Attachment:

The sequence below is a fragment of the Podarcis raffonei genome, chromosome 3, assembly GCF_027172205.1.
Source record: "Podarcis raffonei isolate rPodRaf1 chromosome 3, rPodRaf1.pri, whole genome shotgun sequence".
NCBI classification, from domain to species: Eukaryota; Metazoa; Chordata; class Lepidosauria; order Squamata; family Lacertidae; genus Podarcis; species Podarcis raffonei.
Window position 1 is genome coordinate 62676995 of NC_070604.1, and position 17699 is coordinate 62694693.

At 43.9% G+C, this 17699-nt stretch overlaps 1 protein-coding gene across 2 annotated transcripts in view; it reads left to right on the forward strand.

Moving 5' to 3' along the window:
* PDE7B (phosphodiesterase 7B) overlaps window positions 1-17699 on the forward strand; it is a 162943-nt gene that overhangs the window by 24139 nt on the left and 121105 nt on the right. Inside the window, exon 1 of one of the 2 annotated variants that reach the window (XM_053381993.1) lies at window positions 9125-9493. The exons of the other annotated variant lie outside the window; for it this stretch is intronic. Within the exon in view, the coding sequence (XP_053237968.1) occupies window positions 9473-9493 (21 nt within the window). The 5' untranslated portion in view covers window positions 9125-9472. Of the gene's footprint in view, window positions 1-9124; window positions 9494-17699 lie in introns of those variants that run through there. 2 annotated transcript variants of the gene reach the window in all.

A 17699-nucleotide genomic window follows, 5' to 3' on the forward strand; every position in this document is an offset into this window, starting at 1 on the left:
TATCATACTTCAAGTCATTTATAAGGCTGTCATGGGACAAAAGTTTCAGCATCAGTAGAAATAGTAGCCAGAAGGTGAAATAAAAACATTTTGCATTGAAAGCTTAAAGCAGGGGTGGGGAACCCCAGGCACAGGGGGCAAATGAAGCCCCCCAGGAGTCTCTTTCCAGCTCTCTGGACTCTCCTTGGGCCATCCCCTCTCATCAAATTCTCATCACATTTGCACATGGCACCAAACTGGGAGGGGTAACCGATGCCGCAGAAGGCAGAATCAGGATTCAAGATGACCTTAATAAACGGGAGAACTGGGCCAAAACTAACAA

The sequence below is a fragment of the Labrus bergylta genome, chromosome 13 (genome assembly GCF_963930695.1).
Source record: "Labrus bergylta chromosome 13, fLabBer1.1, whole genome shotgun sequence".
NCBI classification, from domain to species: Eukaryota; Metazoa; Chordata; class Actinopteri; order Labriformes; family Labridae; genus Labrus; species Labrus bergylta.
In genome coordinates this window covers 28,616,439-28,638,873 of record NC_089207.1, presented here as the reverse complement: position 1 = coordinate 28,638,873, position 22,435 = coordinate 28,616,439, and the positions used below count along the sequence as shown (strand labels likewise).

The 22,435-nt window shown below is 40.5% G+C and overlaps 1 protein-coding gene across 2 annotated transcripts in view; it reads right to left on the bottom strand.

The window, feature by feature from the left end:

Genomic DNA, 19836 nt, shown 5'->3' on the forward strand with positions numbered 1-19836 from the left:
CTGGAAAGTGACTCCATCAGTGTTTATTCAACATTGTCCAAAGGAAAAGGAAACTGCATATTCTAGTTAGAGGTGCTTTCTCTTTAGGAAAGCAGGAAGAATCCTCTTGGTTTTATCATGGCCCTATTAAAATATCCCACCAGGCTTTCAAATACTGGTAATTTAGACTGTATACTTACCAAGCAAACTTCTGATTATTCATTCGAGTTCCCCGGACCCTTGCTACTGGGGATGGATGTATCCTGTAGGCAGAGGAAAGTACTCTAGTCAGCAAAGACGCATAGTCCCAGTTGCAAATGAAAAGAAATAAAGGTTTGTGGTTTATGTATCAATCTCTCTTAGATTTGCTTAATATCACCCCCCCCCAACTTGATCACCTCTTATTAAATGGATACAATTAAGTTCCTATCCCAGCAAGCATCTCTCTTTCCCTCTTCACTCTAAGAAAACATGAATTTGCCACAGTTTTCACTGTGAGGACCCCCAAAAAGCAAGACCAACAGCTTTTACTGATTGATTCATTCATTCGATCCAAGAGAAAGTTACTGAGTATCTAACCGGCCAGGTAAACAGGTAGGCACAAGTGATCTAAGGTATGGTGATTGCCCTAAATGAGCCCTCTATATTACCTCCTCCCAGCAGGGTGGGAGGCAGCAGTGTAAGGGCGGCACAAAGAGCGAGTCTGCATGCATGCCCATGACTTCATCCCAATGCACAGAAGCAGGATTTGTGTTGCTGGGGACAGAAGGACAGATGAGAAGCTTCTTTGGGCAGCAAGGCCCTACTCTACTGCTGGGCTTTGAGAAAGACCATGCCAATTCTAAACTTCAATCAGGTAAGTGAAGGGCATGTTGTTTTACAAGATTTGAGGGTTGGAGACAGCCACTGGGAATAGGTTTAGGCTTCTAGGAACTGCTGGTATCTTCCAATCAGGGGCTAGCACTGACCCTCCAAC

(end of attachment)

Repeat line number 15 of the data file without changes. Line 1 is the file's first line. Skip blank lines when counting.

The window, feature by feature from the left end: